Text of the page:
Take the 2-minute tour ×
Stack Overflow is a question and answer site for professional and enthusiast programmers. It's 100% free, no registration required.

I am trying to understand the image1d_buffer_t type in OpenCL. From what I can tell, it is an 1D image made from a Buffer. The advantage over an image not made from a buffer it that the buffer image can usually be much larger (it does depend on the hardware, but the min size per this page is larger). Am I correct that you cannot use the linear interpolation of a sampler however? I am looking here.

So why even use the image rather than just a buffer?

share|improve this question
A 1D image is esentially a buffer (as any-D image). The difference is the sampling capabilities buffer=no, image=yes. The sampling capabilities of a 1D image is the same as 2D image. Regarding the size, I think you will not be able to use more space for an image than for a buffer. It wouldn't have sense. –  DarkZeros Jun 4 '14 at 9:04

1 Answer 1

Yes, you are correct that you can only use the sampler-less read functions with the image1d_buffer_t type, and therefore cannot make use of linear interpolation or the edge-handling features.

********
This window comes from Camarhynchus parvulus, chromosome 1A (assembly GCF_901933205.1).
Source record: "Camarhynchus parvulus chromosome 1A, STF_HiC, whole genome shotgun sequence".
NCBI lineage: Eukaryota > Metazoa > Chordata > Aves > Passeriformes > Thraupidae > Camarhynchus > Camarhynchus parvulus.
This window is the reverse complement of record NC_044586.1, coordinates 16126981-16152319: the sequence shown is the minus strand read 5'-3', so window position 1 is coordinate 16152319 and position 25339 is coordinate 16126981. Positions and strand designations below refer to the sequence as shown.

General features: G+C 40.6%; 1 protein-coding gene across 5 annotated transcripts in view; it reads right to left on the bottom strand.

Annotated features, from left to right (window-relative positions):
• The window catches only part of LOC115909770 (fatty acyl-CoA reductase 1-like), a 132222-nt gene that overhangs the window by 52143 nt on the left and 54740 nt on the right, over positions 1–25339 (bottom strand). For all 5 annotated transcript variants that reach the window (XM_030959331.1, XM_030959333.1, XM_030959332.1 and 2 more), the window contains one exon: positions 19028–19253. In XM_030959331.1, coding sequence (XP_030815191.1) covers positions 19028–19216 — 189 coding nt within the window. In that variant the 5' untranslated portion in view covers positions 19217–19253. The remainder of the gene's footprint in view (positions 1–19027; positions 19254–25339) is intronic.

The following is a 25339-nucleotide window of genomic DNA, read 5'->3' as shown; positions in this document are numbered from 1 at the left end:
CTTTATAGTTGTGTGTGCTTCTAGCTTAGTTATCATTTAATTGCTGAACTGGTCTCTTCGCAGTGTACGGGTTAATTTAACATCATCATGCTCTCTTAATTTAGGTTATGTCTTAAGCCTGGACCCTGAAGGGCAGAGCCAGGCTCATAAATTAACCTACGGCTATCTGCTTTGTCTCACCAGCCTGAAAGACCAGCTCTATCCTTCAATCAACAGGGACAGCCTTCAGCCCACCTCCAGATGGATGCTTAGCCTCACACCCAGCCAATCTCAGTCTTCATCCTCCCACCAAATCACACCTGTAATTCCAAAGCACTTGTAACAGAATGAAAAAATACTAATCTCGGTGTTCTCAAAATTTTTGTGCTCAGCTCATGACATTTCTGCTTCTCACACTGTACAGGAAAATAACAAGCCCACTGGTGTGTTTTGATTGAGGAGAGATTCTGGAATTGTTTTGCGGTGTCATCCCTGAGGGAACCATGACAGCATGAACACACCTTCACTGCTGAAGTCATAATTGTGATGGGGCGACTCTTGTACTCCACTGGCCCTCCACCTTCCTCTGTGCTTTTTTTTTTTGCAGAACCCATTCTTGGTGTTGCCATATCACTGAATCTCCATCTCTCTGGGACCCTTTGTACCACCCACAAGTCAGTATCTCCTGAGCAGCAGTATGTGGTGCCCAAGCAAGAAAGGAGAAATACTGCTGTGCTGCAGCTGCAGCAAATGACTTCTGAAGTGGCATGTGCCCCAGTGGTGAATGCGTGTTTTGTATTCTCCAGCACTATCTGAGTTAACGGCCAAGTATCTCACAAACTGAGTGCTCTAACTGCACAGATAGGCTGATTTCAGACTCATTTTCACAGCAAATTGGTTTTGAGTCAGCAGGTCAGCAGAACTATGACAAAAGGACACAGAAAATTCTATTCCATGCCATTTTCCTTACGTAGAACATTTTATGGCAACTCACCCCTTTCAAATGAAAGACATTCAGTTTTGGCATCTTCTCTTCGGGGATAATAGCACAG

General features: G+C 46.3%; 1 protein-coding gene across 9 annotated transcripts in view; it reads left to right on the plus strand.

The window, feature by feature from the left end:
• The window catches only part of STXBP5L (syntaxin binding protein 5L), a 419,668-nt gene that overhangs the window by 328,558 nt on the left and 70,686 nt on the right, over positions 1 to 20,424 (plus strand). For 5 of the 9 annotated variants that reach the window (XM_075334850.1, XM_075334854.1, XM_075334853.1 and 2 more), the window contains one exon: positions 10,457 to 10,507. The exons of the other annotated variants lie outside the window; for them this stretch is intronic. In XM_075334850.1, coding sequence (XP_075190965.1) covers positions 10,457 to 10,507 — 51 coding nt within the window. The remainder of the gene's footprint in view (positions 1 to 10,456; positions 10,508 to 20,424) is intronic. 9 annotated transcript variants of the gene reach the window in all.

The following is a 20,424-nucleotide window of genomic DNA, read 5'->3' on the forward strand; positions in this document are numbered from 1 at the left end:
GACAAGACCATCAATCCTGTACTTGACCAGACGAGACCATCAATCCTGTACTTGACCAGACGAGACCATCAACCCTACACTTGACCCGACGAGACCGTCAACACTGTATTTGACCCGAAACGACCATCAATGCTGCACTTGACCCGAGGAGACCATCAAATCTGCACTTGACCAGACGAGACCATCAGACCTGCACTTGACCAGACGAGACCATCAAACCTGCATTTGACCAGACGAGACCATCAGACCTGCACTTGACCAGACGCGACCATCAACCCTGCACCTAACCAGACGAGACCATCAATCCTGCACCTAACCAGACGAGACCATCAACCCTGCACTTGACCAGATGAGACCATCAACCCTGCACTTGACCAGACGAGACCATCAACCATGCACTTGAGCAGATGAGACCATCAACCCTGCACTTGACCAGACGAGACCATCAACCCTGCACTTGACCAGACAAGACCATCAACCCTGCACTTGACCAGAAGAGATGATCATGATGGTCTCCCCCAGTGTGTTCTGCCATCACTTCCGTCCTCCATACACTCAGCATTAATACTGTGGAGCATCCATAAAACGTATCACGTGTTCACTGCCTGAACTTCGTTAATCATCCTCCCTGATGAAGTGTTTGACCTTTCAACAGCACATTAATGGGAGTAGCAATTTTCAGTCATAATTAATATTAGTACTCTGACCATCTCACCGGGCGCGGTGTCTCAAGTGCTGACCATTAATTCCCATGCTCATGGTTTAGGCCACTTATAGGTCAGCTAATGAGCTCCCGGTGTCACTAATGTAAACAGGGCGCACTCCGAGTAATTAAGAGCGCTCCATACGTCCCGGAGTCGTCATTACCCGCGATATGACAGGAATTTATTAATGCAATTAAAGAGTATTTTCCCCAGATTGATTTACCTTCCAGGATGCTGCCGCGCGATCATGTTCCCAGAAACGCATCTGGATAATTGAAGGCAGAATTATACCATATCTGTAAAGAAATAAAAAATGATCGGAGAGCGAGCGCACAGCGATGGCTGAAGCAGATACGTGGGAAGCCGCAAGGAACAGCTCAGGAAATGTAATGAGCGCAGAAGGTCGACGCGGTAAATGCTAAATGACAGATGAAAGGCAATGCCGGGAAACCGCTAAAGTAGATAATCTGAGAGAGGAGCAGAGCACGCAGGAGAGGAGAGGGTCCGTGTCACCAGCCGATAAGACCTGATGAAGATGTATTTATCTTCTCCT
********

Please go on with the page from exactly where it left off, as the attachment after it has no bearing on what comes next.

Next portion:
It's a minor convenience, but when using the image read/write functions you have the ability to change the data-type used to store the pixel values without having to change your kernel code. Similarly, you have the (sampler-less) read_imagef function, which will normalise the pixel value for you (and the corresponding write_imagef function).

share|improve this answer
Are there any performance advantages to using the image buffer as opposed to a regular buffer? Is caching any smarter? –  Alex Rothberg Jun 4 '14 at 13:20
@AlexRothberg It's possible that image1d_buffer_t loads will use the texture cache, although given that sampler functionality is limited I'm not sure that would be the case. Without actually trying this I couldn't know for sure, but my guess would be that there wouldn't be any performance difference. –  jprice Jun 4 '14 at 13:22

Your Answer


By posting your answer, you agree to the privacy policy and terms of service.

Not the answer you're looking for? Browse other questions tagged or ask your own question.